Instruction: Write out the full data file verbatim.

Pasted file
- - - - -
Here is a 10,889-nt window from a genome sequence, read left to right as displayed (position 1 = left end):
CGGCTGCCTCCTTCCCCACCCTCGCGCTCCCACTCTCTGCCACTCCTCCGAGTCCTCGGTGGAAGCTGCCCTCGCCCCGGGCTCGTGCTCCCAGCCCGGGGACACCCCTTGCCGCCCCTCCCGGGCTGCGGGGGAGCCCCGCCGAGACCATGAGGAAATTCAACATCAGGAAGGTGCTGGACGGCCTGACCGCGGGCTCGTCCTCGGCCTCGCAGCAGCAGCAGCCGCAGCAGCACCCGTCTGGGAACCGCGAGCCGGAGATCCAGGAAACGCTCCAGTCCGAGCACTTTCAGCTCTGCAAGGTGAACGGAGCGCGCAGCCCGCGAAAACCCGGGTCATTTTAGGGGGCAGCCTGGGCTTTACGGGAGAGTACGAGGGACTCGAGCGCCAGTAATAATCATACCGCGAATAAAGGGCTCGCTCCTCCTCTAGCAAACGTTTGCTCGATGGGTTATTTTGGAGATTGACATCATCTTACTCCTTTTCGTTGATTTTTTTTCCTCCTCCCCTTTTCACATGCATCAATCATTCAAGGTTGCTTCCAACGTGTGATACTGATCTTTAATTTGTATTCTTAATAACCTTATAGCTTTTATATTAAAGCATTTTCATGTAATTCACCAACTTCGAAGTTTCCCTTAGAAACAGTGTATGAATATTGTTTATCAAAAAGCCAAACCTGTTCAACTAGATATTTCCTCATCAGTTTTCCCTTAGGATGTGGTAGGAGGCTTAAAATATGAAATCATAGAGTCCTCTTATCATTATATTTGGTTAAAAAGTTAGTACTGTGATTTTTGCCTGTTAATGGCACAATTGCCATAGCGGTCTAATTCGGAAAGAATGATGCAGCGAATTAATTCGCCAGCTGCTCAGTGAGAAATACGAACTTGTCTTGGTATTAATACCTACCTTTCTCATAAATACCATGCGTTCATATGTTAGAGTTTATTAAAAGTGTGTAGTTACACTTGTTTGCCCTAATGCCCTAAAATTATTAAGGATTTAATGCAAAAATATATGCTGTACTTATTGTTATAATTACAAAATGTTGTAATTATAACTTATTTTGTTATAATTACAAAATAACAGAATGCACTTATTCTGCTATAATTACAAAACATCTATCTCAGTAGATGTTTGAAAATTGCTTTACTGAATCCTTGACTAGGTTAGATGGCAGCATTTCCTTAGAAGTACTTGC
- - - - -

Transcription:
Here is a 10,889-nt window from a genome sequence, read left to right as displayed (position 1 = left end):
CGGCTGCCTCCTTCCCCACCCTCGCGCTCCCACTCTCTGCCACTCCTCCGAGTCCTCGGTGGAAGCTGCCCTCGCCCCGGGCTCGTGCTCCCAGCCCGGGGACACCCCTTGCCGCCCCTCCCGGGCTGCGGGGGAGCCCCGCCGAGACCATGAGGAAATTCAACATCAGGAAGGTGCTGGACGGCCTGACCGCGGGCTCGTCCTCGGCCTCGCAGCAGCAGCAGCCGCAGCAGCACCCGTCTGGGAACCGCGAGCCGGAGATCCAGGAAACGCTCCAGTCCGAGCACTTTCAGCTCTGCAAGGTGAACGGAGCGCGCAGCCCGCGAAAACCCGGGTCATTTTAGGGGGCAGCCTGGGCTTTACGGGAGAGTACGAGGGACTCGAGCGCCAGTAATAATCATACCGCGAATAAAGGGCTCGCTCCTCCTCTAGCAAACGTTTGCTCGATGGGTTATTTTGGAGATTGACATCATCTTACTCCTTTTCGTTGATTTTTTTTCCTCCTCCCCTTTTCACATGCATCAATCATTCAAGGTTGCTTCCAACGTGTGATACTGATCTTTAATTTGTATTCTTAATAACCTTATAGCTTTTATATTAAAGCATTTTCATGTAATTCACCAACTTCGAAGTTTCCCTTAGAAACAGTGTATGAATATTGTTTATCAAAAAGCCAAACCTGTTCAACTAGATATTTCCTCATCAGTTTTCCCTTAGGATGTGGTAGGAGGCTTAAAATATGAAATCATAGAGTCCTCTTATCATTATATTTGGTTAAAAAGTTAGTACTGTGATTTTTGCCTGTTAATGGCACAATTGCCATAGCGGTCTAATTCGGAAAGAATGATGCAGCGAATTAATTCGCCAGCTGCTCAGTGAGAAATACGAACTTGTCTTGGTATTAATACCTACCTTTCTCATAAATACCATGCGTTCATATGTTAGAGTTTATTAAAAGTGTGTAGTTACACTTGTTTGCCCTAATGCCCTAAAATTATTAAGGATTTAATGCAAAAATATATGCTGTACTTATTGTTATAATTACAAAATGTTGTAATTATAACTTATTTTGTTATAATTACAAAATAACAGAATGCACTTATTCTGCTATAATTACAAAACATCTATCTCAGTAGATGTTTGAAAATTGCTTTACTGAATCCTTGACTAGGTTAGATGGCAGCATTTCCTTAGAAGTACTTGC